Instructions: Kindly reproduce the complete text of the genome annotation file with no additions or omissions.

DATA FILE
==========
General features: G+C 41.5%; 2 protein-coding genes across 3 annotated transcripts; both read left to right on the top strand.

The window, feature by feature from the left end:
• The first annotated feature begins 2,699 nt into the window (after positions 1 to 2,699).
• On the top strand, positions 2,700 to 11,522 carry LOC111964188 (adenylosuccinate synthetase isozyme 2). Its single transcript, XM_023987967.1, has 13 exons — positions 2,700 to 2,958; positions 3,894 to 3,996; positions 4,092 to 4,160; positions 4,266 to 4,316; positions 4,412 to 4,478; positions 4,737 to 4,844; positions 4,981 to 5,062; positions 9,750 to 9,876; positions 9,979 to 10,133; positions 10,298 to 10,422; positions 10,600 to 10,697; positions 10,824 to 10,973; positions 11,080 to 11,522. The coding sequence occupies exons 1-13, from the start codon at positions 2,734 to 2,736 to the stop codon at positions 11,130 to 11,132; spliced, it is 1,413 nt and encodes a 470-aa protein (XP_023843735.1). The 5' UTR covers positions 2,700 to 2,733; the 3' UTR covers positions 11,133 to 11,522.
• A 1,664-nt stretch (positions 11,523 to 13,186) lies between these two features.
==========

General features: G+C 41.5%; 2 protein-coding genes across 3 annotated transcripts; both read left to right on the top strand.

The window, feature by feature from the left end:
• The first annotated feature begins 2,699 nt into the window (after positions 1 to 2,699).
• On the top strand, positions 2,700 to 11,522 carry LOC111964188 (adenylosuccinate synthetase isozyme 2). Its single transcript, XM_023987967.1, has 13 exons — positions 2,700 to 2,958; positions 3,894 to 3,996; positions 4,092 to 4,160; positions 4,266 to 4,316; positions 4,412 to 4,478; positions 4,737 to 4,844; positions 4,981 to 5,062; positions 9,750 to 9,876; positions 9,979 to 10,133; positions 10,298 to 10,422; positions 10,600 to 10,697; positions 10,824 to 10,973; positions 11,080 to 11,522. The coding sequence occupies exons 1-13, from the start codon at positions 2,734 to 2,736 to the stop codon at positions 11,130 to 11,132; spliced, it is 1,413 nt and encodes a 470-aa protein (XP_023843735.1). The 5' UTR covers positions 2,700 to 2,733; the 3' UTR covers positions 11,133 to 11,522.
• A 1,664-nt stretch (positions 11,523 to 13,186) lies between these two features.